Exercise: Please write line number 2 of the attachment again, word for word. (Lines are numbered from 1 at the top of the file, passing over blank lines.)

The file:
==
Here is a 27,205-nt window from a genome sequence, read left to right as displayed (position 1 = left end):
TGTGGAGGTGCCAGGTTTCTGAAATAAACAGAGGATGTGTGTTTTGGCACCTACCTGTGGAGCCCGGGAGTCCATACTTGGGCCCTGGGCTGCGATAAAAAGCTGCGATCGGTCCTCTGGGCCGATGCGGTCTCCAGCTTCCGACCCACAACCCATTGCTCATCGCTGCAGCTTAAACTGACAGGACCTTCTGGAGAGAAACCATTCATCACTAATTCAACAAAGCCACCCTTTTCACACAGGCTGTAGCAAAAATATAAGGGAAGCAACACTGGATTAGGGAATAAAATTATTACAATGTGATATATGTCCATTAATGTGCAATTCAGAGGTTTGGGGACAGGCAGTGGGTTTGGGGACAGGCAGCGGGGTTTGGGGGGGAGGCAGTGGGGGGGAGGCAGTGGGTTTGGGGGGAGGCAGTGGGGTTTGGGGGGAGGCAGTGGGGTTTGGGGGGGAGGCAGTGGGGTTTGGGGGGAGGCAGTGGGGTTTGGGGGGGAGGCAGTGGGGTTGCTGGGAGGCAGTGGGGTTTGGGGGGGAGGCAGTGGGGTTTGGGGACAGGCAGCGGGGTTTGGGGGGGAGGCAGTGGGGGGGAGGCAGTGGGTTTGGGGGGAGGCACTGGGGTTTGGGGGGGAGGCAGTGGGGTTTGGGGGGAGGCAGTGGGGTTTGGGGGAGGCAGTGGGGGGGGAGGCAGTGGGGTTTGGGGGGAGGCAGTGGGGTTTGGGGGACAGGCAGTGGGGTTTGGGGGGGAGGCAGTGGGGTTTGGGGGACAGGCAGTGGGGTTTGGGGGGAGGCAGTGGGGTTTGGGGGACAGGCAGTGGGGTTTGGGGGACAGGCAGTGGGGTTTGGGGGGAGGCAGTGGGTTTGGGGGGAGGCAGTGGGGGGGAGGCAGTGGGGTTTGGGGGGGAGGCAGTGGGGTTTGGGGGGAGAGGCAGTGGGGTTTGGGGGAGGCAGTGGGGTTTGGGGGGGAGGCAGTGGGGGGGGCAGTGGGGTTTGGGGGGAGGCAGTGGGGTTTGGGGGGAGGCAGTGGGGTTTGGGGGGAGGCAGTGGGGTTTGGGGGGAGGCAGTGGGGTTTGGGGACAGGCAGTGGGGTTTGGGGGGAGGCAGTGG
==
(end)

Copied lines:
TGTGGAGGTGCCAGGTTTCTGAAATAAACAGAGGATGTGTGTTTTGGCACCTACCTGTGGAGCCCGGGAGTCCATACTTGGGCCCTGGGCTGCGATAAAAAGCTGCGATCGGTCCTCTGGGCCGATGCGGTCTCCAGCTTCCGACCCACAACCCATTGCTCATCGCTGCAGCTTAAACTGACAGGACCTTCTGGAGAGAAACCATTCATCACTAATTCAACAAAGCCACCCTTTTCACACAGGCTGTAGCAAAAATATAAGGGAAGCAACACTGGATTAGGGAATAAAATTATTACAATGTGATATATGTCCATTAATGTGCAATTCAGAGGTTTGGGGACAGGCAGTGGGTTTGGGGACAGGCAGCGGGGTTTGGGGGGGAGGCAGTGGGGGGGAGGCAGTGGGTTTGGGGGGAGGCAGTGGGGTTTGGGGGGAGGCAGTGGGGTTTGGGGGGGAGGCAGTGGGGTTTGGGGGGAGGCAGTGGGGTTTGGGGGGGAGGCAGTGGGGTTGCTGGGAGGCAGTGGGGTTTGGGGGGGAGGCAGTGGGGTTTGGGGACAGGCAGCGGGGTTTGGGGGGGAGGCAGTGGGGGGGAGGCAGTGGGTTTGGGGGGAGGCACTGGGGTTTGGGGGGGAGGCAGTGGGGTTTGGGGGGAGGCAGTGGGGTTTGGGGGAGGCAGTGGGGGGGGAGGCAGTGGGGTTTGGGGGGAGGCAGTGGGGTTTGGGGGACAGGCAGTGGGGTTTGGGGGGGAGGCAGTGGGGTTTGGGGGACAGGCAGTGGGGTTTGGGGGGAGGCAGTGGGGTTTGGGGGACAGGCAGTGGGGTTTGGGGGACAGGCAGTGGGGTTTGGGGGGAGGCAGTGGGTTTGGGGGGAGGCAGTGGGGGGGAGGCAGTGGGGTTTGGGGGGGAGGCAGTGGGGTTTGGGGGGAGAGGCAGTGGGGTTTGGGGGAGGCAGTGGGGTTTGGGGGGGAGGCAGTGGGGGGGGCAGTGGGGTTTGGGGGGAGGCAGTGGGGTTTGGGGGGAGGCAGTGGGGTTTGGGGGGAGGCAGTGGGGTTTGGGGGGAGGCAGTGGGGTTTGGGGACAGGCAGTGGGGTTTGGGGGGAGGCAGTGG